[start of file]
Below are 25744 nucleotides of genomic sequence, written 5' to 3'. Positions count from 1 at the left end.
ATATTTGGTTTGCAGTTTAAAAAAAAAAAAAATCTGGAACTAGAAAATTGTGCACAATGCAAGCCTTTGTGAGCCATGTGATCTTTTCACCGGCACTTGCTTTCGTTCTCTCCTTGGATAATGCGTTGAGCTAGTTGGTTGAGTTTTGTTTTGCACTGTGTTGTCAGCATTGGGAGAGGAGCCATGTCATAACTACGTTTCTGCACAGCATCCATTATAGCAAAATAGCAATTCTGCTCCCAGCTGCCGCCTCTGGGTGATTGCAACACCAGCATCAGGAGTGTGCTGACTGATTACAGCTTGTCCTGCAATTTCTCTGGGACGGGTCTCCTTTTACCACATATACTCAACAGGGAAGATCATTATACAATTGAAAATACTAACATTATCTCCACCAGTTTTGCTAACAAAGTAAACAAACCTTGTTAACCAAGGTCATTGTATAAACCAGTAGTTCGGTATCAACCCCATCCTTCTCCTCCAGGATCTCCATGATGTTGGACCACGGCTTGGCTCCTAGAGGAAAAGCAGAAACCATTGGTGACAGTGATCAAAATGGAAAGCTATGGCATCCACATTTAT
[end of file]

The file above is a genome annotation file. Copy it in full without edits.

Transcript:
Below are 25744 nucleotides of genomic sequence, written 5' to 3'. Positions count from 1 at the left end.
ATATTTGGTTTGCAGTTTAAAAAAAAAAAAAATCTGGAACTAGAAAATTGTGCACAATGCAAGCCTTTGTGAGCCATGTGATCTTTTCACCGGCACTTGCTTTCGTTCTCTCCTTGGATAATGCGTTGAGCTAGTTGGTTGAGTTTTGTTTTGCACTGTGTTGTCAGCATTGGGAGAGGAGCCATGTCATAACTACGTTTCTGCACAGCATCCATTATAGCAAAATAGCAATTCTGCTCCCAGCTGCCGCCTCTGGGTGATTGCAACACCAGCATCAGGAGTGTGCTGACTGATTACAGCTTGTCCTGCAATTTCTCTGGGACGGGTCTCCTTTTACCACATATACTCAACAGGGAAGATCATTATACAATTGAAAATACTAACATTATCTCCACCAGTTTTGCTAACAAAGTAAACAAACCTTGTTAACCAAGGTCATTGTATAAACCAGTAGTTCGGTATCAACCCCATCCTTCTCCTCCAGGATCTCCATGATGTTGGACCACGGCTTGGCTCCTAGAGGAAAAGCAGAAACCATTGGTGACAGTGATCAAAATGGAAAGCTATGGCATCCACATTTAT